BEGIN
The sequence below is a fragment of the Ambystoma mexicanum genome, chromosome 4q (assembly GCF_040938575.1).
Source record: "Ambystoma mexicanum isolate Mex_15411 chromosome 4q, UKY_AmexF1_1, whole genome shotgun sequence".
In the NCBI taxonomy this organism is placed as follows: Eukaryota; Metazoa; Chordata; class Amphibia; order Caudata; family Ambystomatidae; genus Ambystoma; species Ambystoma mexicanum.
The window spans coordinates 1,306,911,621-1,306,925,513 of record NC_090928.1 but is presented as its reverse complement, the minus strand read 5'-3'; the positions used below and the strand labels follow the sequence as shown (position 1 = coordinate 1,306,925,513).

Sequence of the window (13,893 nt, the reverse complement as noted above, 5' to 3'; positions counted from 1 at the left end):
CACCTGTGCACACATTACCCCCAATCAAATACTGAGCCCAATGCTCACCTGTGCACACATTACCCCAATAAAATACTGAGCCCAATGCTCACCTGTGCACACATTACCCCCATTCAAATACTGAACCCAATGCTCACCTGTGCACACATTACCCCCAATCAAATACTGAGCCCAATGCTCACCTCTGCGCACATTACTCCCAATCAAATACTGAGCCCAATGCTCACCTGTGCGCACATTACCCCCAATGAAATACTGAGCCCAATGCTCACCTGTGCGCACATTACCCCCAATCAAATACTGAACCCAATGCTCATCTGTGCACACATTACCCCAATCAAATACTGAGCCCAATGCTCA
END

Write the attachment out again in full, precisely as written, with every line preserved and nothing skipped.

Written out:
The sequence below is a fragment of the Ambystoma mexicanum genome, chromosome 4q (assembly GCF_040938575.1).
Source record: "Ambystoma mexicanum isolate Mex_15411 chromosome 4q, UKY_AmexF1_1, whole genome shotgun sequence".
In the NCBI taxonomy this organism is placed as follows: Eukaryota; Metazoa; Chordata; class Amphibia; order Caudata; family Ambystomatidae; genus Ambystoma; species Ambystoma mexicanum.
The window spans coordinates 1,306,911,621-1,306,925,513 of record NC_090928.1 but is presented as its reverse complement, the minus strand read 5'-3'; the positions used below and the strand labels follow the sequence as shown (position 1 = coordinate 1,306,925,513).

Sequence of the window (13,893 nt, the reverse complement as noted above, 5' to 3'; positions counted from 1 at the left end):
CACCTGTGCACACATTACCCCCAATCAAATACTGAGCCCAATGCTCACCTGTGCACACATTACCCCAATAAAATACTGAGCCCAATGCTCACCTGTGCACACATTACCCCCATTCAAATACTGAACCCAATGCTCACCTGTGCACACATTACCCCCAATCAAATACTGAGCCCAATGCTCACCTCTGCGCACATTACTCCCAATCAAATACTGAGCCCAATGCTCACCTGTGCGCACATTACCCCCAATGAAATACTGAGCCCAATGCTCACCTGTGCGCACATTACCCCCAATCAAATACTGAACCCAATGCTCATCTGTGCACACATTACCCCAATCAAATACTGAGCCCAATGCTCA